The weather has been quite phenomenal for riding. That's good and bad. The guy at Absolute Bikes was hoping for rain this week when there was a slight chance. He said if Sedona doesn't get some rain soon, the forest service could close large tracts of land to reduce risk of forest fires. I overheard a couple locals talking about how Sedona never had a winter this season. For me, it made dressing for rides easy. Maybe only a windbreaker was needed to start out. By midday, the temp was ideal.
I headed over to Schnebly Hill Rd, which gains 2400ft from town as a rough jeep road. I've climbed it on two other occasions I believe. I had thought about riding all the way out to Mormon Lake, but that would have been a full day of doubletrack riding. Instead, I rode to the highpoint and turned around. I felt surprisingly good, climbing steadily for an hour-plus at a light to moderate tempo effort. I took photos on the way down, not up, so I wouldn't interrupt the climb. An early start meant I beat the jeep traffic on the climb, but it was a steady parade of touring jeeps coming up on my descent.
I worked my way over to the Village of Oak Creek after that on easier trails. Topping off water in Oak Creek, I continued on trails I missed on Thursday's ride, like Hiline. I first rode Hiline with Alex a couple years ago. It is an official trail now, on the map and all. Very well maintained and constructed. That doesn't mean my wits wouldn't get the best of me and force me to dismount to walk perfectly rideable sections. Just something about the prospect of falling to the outside and rag-dolling for a couple hundred feet.
What draws me to the Hiline Trail is the view. Of all the trails I've ridden in Sedona, Hiline offers the most dramatic views of popular sites. When I rode Hiline with Alex, I think we rode most of it. Not today. There was nobody up there. A fall would have been disastrous.
I always seem to blank out the least desirable parts of rides when repeating them. The descent from Cathedral Rock not only confounds me, but the fact that people actually can ride it seems to defy physics. You have to see riders cleaning it to believe it. While I was contemplating how to get down one section on foot without breaking both legs in a fall, a rider approached and stopped momentarily above me. I asked if he was going to ride it. He said yeah. I got out of the way. I thought for sure I'd be pulling out my phone to dial 9-1-1. But no, he cleaned it. Then he proceed to BOMB all the sections below that were just as nasty.
I crossed Oak Creek the same place I did in Thursday's ride. This time I was smahtah. I took my shoes and socks off to make sure wetness wouldn't attract red clay dust to form concrete in the cleats again. I finished up the loop by linking several trails that are "behind my hotel." Didn't see many people in this area, just west and south of the airport. The cool kids play in other areas now. I actually liked some of these trails, like Ridgeline. Tough climb, great view from the top, fast flowy descent.
I finished with 47.8mi in 5.3hrs riding time with 6000ft of climbing. That makes six days in a row riding significant new content, probably well over 100 miles of trails I've ridden for the first time. I've been to Tucson maybe 10 times now, and this was my fourth visit to Sedona. There are so many trails in both cities I haven't ridden yet, and new trails are being constructed every year.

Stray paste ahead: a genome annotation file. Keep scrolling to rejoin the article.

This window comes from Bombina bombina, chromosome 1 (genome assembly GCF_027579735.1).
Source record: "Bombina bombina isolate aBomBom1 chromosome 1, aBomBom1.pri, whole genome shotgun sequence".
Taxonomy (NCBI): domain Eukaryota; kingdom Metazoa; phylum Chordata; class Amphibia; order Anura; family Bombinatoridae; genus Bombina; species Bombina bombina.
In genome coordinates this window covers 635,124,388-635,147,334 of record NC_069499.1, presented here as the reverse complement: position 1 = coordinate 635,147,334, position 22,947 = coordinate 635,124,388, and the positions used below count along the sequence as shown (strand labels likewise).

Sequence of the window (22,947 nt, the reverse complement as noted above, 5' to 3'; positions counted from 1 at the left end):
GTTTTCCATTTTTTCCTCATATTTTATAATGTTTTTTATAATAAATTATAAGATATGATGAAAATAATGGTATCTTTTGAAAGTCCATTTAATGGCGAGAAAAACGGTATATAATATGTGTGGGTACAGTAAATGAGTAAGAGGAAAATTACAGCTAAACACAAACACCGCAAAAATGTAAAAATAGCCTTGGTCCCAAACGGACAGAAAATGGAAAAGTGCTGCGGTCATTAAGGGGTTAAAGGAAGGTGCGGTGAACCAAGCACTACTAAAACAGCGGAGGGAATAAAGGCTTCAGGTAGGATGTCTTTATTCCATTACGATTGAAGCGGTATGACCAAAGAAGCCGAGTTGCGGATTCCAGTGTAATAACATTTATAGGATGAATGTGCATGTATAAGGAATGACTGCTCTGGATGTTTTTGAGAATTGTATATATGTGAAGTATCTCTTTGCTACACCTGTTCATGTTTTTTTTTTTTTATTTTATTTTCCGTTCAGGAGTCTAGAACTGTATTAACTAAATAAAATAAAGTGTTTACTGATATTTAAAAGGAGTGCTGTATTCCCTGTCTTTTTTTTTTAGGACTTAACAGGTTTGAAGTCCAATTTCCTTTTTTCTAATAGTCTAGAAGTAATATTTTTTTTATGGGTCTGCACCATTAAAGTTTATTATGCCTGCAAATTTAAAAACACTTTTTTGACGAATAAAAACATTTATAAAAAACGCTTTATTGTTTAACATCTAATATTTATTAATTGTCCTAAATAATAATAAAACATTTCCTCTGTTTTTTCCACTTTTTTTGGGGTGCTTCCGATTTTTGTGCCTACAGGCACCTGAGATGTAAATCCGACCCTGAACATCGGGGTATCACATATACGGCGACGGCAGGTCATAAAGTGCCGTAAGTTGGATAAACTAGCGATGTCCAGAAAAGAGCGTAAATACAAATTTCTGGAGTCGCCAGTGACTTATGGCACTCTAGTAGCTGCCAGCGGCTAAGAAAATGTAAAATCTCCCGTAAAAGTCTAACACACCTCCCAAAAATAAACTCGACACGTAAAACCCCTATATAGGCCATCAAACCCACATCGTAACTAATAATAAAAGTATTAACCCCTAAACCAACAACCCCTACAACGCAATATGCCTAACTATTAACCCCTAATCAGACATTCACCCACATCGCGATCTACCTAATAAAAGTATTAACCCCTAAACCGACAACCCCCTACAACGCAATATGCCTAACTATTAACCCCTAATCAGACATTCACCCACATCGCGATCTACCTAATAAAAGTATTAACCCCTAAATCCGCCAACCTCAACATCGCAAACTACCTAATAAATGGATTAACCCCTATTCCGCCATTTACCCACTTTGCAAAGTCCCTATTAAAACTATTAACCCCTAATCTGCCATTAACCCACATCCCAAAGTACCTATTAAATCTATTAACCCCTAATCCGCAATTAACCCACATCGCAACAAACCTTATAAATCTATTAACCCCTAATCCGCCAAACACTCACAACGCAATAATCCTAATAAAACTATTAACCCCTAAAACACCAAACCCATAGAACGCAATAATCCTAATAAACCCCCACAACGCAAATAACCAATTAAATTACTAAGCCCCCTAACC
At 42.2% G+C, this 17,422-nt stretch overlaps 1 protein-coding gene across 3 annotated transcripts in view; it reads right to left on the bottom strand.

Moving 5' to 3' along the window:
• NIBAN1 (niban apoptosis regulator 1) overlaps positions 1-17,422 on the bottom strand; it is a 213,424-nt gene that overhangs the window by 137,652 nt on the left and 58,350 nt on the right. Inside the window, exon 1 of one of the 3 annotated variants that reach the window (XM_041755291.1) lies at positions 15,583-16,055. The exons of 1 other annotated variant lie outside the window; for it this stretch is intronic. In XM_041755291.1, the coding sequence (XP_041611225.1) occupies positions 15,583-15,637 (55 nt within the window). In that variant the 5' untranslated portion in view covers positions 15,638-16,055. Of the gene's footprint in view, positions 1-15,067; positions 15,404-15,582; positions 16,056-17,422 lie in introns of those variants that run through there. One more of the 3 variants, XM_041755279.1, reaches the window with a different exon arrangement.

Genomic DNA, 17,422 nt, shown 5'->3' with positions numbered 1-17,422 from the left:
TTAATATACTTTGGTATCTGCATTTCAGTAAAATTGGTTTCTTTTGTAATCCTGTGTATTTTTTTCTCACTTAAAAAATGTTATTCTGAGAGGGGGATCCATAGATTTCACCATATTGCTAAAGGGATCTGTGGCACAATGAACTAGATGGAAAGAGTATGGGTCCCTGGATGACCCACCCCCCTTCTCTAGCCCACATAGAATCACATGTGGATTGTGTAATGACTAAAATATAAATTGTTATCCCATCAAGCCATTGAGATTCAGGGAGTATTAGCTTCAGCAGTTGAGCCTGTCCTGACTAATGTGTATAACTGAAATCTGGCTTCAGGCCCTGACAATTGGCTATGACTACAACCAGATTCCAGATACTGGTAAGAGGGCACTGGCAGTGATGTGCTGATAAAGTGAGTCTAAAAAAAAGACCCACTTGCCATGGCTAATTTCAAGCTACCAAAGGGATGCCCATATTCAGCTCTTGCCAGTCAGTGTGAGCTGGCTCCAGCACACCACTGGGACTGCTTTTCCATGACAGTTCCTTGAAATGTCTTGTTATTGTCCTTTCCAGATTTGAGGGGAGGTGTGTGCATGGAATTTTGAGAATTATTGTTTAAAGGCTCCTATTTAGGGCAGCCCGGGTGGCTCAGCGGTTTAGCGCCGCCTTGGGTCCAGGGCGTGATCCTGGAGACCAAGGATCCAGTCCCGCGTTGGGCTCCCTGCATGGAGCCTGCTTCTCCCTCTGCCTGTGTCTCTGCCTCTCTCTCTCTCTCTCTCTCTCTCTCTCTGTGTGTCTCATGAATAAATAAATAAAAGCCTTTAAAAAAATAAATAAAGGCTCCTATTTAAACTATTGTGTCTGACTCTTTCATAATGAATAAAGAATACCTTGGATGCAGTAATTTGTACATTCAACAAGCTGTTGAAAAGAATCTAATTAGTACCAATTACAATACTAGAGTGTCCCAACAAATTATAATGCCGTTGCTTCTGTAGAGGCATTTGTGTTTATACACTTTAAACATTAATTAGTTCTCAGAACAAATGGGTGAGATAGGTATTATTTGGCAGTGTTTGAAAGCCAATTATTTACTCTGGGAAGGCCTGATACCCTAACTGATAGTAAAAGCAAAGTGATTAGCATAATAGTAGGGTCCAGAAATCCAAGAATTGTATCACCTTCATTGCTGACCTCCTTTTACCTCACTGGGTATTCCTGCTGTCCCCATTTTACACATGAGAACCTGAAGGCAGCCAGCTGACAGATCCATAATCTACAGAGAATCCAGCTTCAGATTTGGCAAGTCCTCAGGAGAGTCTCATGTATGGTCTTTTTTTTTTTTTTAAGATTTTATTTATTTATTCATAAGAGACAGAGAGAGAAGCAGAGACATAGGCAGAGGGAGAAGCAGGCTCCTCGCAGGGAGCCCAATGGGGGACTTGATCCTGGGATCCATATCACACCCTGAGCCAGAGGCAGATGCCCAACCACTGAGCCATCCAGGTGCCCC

After dark, Cathy and I headed out away from town to a trailhead. Spooky dark there, no moon in the sky, just stars. It was the first cloudless night of the trip. Sedona doesn't have much city lighting, so not much light pollution. The sky was pretty impressive, the first time Cathy saw the Milky Way. It wasn't quite as good that one time Dave and I drove back to Gunnison from Ouray though. That was much higher elevation and further away from any artificial lights.
Visiting Tucson and Sedona, Cathy and I talked about whether we could live in either city part-time. Instead of establishing a single homestead in Colorado in retirement, maybe do what my dad does. He has two modest places, a place on a lake in Michigan where he spends the summers and a place on the Texas gulf coast for winter. I do like Nordic skiing though, so not sure if I'd really want to spend the whole winter in a place where it is perfect riding conditions. Tough call. Have to think about this one some more.
Top of Schnebly Hill Rd at 6500ft
Grasslands above Sedona. Mingus Mtn in far distance, with Prescott on other side.
Snow-capped Humphrey's Peak at Flagstaff.
Sedona from Schnebly Vista.
Ledgy Schnebly Hill Road. I think I climbed this faster than folks in their Rav-4's.
Bench at beginning of Hiline Trail.
Only tame part of Hiline Trail. Tried five times to time this shot right and gave up. I was
either out of the frame or in the way of Courthouse Butte and Bell Rock or just
clipping in like this shot.
A fall over the edge would be disastrous. There is nothing to arrest your fall here.
Back side of Cathedral Rock. Can you see the trail as it slowly meanders down this massive
area of slick rock?
Love my Panasonic LX7. Here's a cropped, 100% pixel scale zoom of image above. Now
you can see the trail and a group of mountain bikers that I passed on my way down. There is
probably over a mile of slickrock trail shown in image above.
A snippet of Hiline descent. Grade was almost certainly greater than 100% (that means
steeper than 45 degree angle for those who got D's in geometry class). This is hands and feet
scrambling on foot. Note rubber skid marks.
On top of Ridgeline Trail near airport. Grand view of Courthouse Butte, Bell Rock and